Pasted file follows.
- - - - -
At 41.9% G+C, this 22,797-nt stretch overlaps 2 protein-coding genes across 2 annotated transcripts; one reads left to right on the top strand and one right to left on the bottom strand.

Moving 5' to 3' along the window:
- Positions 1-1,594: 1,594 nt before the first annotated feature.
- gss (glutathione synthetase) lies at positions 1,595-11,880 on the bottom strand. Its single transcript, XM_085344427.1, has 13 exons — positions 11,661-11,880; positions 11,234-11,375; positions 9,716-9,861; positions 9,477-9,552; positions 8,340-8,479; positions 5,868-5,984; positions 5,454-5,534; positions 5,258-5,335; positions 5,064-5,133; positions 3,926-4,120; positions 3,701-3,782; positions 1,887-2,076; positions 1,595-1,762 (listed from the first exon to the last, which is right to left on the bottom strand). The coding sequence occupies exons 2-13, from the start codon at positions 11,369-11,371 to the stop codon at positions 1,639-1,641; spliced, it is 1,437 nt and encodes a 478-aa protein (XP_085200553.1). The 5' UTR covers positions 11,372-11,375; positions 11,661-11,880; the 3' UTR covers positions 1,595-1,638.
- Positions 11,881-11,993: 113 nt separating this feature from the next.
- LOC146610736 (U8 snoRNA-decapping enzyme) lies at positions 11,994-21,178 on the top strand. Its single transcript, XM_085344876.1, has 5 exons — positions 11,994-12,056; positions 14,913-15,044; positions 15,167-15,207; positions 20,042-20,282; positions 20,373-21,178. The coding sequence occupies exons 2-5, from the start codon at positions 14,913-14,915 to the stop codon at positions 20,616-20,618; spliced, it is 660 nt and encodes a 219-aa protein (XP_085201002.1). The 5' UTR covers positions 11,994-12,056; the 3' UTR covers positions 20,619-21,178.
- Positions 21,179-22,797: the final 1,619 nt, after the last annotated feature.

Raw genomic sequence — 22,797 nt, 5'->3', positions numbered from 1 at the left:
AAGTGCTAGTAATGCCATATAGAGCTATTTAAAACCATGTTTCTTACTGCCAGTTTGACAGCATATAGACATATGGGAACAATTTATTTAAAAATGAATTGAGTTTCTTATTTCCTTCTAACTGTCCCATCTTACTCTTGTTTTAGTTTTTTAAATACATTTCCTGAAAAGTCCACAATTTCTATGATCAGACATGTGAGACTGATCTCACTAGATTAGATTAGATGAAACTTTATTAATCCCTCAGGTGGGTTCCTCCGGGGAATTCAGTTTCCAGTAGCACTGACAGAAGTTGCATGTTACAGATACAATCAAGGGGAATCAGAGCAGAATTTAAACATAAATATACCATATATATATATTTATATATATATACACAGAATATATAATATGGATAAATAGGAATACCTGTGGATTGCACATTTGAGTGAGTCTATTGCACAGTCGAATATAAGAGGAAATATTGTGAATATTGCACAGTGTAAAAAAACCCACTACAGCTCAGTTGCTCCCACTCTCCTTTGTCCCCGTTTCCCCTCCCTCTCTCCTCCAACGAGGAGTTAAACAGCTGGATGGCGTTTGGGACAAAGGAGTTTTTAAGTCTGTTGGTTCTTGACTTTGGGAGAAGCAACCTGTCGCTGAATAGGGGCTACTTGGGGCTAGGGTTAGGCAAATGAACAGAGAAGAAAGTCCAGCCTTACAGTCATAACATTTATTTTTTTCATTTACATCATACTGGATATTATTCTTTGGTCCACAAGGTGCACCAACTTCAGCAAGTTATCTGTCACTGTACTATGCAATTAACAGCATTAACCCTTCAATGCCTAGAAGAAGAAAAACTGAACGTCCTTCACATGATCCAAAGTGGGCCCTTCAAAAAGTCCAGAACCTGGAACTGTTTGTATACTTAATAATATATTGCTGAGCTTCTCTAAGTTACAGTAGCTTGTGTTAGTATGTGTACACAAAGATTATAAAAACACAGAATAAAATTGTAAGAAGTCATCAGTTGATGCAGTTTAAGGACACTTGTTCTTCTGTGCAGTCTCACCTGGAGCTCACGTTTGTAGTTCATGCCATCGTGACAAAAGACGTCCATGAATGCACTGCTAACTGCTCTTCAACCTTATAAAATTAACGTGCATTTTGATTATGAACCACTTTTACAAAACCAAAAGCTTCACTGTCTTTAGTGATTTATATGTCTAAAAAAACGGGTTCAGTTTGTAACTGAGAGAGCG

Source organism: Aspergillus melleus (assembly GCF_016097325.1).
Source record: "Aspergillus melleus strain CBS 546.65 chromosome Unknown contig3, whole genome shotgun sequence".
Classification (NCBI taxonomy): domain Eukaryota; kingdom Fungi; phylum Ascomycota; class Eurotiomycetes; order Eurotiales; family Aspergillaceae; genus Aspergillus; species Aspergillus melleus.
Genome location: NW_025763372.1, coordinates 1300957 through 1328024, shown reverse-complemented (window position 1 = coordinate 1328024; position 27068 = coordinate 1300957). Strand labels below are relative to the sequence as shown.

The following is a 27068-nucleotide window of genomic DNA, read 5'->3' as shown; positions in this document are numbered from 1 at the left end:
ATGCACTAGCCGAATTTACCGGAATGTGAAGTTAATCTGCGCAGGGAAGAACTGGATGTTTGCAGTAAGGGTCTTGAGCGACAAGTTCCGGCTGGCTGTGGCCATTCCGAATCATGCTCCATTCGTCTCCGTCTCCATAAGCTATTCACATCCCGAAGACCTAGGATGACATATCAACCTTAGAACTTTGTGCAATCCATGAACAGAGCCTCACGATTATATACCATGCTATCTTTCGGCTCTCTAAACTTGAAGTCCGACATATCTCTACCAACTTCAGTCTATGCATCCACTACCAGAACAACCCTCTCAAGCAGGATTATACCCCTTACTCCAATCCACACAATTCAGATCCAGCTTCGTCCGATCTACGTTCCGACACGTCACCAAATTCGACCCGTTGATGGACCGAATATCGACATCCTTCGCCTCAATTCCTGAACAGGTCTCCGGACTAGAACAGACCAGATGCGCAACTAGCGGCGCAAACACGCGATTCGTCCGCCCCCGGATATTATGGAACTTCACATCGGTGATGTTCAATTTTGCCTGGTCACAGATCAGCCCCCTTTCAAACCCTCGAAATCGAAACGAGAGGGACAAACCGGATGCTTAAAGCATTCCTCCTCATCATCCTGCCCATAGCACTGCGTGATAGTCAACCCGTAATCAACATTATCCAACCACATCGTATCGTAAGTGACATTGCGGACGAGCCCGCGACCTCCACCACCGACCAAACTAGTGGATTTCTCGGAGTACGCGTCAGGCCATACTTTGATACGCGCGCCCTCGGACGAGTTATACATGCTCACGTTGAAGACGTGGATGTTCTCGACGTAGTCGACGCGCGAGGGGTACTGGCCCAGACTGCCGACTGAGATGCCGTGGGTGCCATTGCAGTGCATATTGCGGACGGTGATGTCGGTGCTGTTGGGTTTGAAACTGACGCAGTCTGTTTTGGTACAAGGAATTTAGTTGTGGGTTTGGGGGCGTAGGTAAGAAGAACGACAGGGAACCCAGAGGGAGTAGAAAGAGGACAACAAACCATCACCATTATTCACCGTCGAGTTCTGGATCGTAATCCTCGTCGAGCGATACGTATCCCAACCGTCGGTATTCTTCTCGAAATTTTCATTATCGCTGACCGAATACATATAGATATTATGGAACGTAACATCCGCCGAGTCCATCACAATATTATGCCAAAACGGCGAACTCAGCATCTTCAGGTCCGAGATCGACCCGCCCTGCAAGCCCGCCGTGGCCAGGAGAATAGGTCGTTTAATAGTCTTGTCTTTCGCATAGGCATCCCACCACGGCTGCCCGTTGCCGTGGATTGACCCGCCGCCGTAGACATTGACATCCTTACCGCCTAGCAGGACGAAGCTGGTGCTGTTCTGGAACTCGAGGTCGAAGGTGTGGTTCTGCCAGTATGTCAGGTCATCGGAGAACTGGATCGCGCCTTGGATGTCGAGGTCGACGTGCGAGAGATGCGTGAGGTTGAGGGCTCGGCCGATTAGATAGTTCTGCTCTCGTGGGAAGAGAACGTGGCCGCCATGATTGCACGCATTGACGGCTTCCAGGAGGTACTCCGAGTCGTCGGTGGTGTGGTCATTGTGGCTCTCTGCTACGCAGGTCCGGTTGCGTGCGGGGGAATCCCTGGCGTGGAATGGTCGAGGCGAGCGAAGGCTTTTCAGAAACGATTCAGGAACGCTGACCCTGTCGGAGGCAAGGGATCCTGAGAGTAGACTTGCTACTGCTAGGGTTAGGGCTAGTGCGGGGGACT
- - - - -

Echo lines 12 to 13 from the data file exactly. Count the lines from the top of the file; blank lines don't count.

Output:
Classification (NCBI taxonomy): domain Eukaryota; kingdom Fungi; phylum Ascomycota; class Eurotiomycetes; order Eurotiales; family Aspergillaceae; genus Aspergillus; species Aspergillus melleus.
Genome location: NW_025763372.1, coordinates 1300957 through 1328024, shown reverse-complemented (window position 1 = coordinate 1328024; position 27068 = coordinate 1300957). Strand labels below are relative to the sequence as shown.